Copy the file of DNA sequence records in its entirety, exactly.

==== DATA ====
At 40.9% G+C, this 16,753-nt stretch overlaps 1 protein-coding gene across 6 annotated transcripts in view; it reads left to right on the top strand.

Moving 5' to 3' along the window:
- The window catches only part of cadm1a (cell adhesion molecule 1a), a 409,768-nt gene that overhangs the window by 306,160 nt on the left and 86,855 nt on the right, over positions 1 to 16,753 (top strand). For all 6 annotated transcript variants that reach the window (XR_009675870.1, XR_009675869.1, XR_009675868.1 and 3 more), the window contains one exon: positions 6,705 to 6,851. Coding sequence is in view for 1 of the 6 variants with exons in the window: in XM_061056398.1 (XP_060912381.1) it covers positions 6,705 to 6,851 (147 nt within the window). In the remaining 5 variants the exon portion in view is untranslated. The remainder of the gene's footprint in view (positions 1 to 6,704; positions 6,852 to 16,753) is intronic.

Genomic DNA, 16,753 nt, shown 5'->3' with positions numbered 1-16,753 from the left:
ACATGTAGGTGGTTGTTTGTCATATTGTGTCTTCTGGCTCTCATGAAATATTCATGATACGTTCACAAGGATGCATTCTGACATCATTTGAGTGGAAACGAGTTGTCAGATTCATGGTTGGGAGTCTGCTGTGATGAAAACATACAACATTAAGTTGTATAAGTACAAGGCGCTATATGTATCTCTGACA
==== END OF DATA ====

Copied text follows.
At 40.9% G+C, this 16,753-nt stretch overlaps 1 protein-coding gene across 6 annotated transcripts in view; it reads left to right on the top strand.

Moving 5' to 3' along the window:
- The window catches only part of cadm1a (cell adhesion molecule 1a), a 409,768-nt gene that overhangs the window by 306,160 nt on the left and 86,855 nt on the right, over positions 1 to 16,753 (top strand). For all 6 annotated transcript variants that reach the window (XR_009675870.1, XR_009675869.1, XR_009675868.1 and 3 more), the window contains one exon: positions 6,705 to 6,851. Coding sequence is in view for 1 of the 6 variants with exons in the window: in XM_061056398.1 (XP_060912381.1) it covers positions 6,705 to 6,851 (147 nt within the window). In the remaining 5 variants the exon portion in view is untranslated. The remainder of the gene's footprint in view (positions 1 to 6,704; positions 6,852 to 16,753) is intronic.

Genomic DNA, 16,753 nt, shown 5'->3' with positions numbered 1-16,753 from the left:
ACATGTAGGTGGTTGTTTGTCATATTGTGTCTTCTGGCTCTCATGAAATATTCATGATACGTTCACAAGGATGCATTCTGACATCATTTGAGTGGAAACGAGTTGTCAGATTCATGGTTGGGAGTCTGCTGTGATGAAAACATACAACATTAAGTTGTATAAGTACAAGGCGCTATATGTATCTCTGACA